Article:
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Limitations

Due to the voluntary nature of the elicitation process and to the lack of definition of the group from which volunteers were selected, the results from this survey can not be used to conduct power analysis in preparation for larger surveys. Also, inferences concerning larger groups and sub-populations can not be supported. For example, within the population of respondees, we have designations for denominational affiliation; for example, Roman Catholic or Presbyterian. It might be tempting to think that we can say something significant about people's attitudes toward evolution and Christianity from these groups based on the results of this survey. This is not warranted, however. To illustrate this point, say that we want to run some t tests to look for significant differences in the means between sub-populations designated by religious denomination, age, or education level. We can run t-tests on the entire data set or on a fraction of the data set restricted to one or two modes of collection. Data for the survey was collected in four different manners: direct elicitation from some SPU students; email to associates; email to science-religion interest groups; and elicitation from the counterbalance web-site. Looking at t-tests run on the entire data set as opposed to a partial data set which removes most responses from the counterbalance web-site shows so much variability that it appears that the methods of collecting data are biasing our observations in ways that we are not in a position to understand relative to the categories of interest.

alpha values from t tests

Q Part. Full Method
Q5 0.1166 0.7703 0.039**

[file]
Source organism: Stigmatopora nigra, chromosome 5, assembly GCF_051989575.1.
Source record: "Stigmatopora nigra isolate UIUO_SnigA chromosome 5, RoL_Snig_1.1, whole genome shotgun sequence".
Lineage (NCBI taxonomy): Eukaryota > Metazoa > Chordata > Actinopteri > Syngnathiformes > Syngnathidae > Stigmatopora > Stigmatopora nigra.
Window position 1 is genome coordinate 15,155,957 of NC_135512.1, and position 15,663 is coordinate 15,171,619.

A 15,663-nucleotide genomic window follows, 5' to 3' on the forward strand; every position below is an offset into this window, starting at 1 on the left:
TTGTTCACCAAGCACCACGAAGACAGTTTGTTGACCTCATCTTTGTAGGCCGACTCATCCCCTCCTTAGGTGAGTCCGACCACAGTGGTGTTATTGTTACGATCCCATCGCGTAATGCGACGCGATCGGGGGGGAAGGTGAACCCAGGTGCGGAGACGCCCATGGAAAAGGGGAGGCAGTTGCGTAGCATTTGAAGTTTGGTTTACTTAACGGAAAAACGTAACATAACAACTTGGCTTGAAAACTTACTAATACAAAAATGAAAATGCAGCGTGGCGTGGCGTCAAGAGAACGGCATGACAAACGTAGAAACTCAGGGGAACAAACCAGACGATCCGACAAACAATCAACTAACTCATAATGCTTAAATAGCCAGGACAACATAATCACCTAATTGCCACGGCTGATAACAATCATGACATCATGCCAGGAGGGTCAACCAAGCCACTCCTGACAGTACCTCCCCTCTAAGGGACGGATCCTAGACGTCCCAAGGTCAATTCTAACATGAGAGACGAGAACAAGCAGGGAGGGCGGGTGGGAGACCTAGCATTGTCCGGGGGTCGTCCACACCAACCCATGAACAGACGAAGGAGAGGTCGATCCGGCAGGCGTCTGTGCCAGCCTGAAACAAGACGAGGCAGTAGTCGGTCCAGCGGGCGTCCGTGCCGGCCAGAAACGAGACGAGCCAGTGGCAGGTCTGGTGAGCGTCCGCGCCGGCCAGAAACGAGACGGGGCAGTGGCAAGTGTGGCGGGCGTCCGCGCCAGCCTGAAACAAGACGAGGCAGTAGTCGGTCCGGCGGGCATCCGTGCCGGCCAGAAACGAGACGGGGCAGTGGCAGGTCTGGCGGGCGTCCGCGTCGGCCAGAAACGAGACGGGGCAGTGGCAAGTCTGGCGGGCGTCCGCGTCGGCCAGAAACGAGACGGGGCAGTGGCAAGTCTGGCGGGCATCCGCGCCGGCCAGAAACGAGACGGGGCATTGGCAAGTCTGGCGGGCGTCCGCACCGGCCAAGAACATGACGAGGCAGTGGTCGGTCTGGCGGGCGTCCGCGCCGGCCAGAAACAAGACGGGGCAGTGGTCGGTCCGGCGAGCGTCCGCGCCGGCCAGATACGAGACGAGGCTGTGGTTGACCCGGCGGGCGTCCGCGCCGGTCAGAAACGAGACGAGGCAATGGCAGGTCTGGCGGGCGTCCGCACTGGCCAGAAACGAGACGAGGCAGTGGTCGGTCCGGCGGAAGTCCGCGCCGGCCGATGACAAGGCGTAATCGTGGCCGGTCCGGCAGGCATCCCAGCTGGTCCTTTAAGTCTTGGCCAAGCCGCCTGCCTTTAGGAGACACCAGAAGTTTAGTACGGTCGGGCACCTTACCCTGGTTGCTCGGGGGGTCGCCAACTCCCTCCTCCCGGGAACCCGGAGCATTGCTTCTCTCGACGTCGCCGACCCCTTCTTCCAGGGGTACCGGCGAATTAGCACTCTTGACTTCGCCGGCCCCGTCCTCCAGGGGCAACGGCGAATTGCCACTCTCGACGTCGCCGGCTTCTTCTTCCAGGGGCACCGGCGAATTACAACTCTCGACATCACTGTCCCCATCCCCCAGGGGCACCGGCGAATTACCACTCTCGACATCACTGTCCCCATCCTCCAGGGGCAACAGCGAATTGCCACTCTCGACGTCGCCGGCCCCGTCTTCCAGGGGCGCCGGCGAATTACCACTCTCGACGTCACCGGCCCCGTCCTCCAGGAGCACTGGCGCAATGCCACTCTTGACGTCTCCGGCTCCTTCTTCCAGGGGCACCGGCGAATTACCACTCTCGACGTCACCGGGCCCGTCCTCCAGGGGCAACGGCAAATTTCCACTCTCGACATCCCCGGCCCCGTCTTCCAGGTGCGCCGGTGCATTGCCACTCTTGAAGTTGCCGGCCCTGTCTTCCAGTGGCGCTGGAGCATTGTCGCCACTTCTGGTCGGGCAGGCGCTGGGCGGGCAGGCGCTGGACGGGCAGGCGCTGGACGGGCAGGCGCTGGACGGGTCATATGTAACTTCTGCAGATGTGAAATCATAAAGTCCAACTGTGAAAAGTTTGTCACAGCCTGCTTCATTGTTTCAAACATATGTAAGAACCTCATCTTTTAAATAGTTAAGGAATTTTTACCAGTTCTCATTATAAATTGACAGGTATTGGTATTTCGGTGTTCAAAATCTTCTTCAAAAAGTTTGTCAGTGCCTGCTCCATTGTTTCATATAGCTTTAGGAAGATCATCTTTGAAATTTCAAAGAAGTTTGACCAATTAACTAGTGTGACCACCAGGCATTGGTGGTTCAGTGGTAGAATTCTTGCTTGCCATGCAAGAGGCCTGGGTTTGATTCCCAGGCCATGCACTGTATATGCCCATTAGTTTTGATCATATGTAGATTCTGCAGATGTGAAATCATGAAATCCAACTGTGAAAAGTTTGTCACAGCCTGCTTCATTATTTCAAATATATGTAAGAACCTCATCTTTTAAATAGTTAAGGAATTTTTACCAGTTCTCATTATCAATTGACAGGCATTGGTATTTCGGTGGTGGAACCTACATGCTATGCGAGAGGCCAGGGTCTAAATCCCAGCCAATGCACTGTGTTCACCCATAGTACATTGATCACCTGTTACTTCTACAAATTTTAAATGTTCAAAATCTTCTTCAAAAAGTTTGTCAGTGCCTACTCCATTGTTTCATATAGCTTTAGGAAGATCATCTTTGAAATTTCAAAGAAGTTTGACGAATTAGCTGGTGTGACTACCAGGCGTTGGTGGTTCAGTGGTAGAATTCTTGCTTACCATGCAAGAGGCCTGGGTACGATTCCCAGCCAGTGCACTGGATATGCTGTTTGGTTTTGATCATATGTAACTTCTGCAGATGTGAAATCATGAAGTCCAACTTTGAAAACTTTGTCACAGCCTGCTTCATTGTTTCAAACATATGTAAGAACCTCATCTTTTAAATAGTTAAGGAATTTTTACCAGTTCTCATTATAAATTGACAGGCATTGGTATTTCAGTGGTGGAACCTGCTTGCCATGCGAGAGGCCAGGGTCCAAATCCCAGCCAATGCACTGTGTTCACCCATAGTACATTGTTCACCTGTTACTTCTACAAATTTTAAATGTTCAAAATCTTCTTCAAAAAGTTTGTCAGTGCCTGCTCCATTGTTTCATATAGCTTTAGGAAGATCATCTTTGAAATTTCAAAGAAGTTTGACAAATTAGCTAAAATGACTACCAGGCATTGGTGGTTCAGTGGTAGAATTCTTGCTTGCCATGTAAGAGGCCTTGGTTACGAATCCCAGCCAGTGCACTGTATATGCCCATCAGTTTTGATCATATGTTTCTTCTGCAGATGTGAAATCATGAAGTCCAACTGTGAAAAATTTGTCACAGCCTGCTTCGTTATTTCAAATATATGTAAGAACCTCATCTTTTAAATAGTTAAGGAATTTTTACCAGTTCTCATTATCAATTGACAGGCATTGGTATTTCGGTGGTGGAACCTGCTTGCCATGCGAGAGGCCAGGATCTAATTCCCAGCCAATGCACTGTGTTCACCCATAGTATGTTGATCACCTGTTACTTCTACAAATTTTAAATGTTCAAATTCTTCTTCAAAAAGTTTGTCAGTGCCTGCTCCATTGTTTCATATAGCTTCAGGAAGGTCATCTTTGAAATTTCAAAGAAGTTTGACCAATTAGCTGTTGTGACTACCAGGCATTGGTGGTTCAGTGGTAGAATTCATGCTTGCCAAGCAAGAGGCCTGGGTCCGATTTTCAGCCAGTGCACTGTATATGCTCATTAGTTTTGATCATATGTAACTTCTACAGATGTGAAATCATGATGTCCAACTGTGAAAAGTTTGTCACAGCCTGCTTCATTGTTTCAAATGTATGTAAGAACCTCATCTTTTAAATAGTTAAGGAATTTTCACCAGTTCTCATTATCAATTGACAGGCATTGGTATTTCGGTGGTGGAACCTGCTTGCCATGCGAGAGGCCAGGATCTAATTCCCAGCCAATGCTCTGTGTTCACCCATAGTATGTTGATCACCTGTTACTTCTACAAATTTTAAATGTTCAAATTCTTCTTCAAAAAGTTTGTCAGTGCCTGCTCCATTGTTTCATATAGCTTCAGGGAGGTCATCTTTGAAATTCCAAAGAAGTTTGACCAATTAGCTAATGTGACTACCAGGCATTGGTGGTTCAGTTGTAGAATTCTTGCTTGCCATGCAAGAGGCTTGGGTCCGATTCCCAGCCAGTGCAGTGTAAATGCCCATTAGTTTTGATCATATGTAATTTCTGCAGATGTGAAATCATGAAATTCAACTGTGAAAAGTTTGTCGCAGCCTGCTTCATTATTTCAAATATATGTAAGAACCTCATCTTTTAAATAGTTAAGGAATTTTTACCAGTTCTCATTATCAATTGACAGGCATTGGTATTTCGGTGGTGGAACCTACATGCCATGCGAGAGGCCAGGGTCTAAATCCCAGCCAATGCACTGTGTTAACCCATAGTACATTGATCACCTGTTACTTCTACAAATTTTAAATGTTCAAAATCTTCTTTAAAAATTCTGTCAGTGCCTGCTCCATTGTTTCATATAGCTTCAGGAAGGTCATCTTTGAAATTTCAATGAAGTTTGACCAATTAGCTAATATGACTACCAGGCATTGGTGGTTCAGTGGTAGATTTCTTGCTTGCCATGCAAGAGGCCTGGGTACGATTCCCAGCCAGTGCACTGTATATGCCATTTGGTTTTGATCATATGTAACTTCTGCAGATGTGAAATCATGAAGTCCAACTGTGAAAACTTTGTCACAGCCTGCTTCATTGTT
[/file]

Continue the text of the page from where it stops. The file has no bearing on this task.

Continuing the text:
Q8 0.0099* 0.0052* 0.230
Q9 0.6415 0.1845 0.028**
Q11a 0.3222 0.1384 0.140
Q11b 0.3603 0.5547 0.330
Q11e 0.1438 0.1333 0.360
Q11i 0.6462 0.5377 0.300
Q11l 0.4089 0.9423 0.990**

* significant for test of inequality for alpha = .05

** significant for test of inequality for alpha = .1.

Column 1 gives the question from the survey which is being considered. Columns 2 and 3 test for significant differences in means between responses, to various questions, from Catholics or Presbyterians. Column 2 is based on data primarily from email and SPU sources, while column 3 also includes data from the Counterbalance web-site. Column 4 gives significance results from Catholics who participated via Counterbalance versus Catholics who participated through one of the other elicitation channels.

For what it is worth, within the population of respondees, there is a significant difference in the means of people's attitudes toward the compatibility of evolutionary theory and Christian theology depending on whether they identify as Roman Catholic or as Presbyterian.

Email link | Printer-friendly | Feedback | Contributed by: David Caccia

Go to Creation/Evolution Survey Index

Limitations

Related Topics:

Introduction
Results
Results: Graphs
Expectations and Results
Design Issues
Causality
Sampling Issues
Hermeneutical Issues
Future Directions
Survey Questions

Source:

Counterbalance/David Caccia

See also:

Charles Darwin
DNA Double-Helix
Evolution
History
Purpose and Design
Controversy
Does God Act?
Where did we Come From?
Opinions
Books on Biology, Genetics and Theology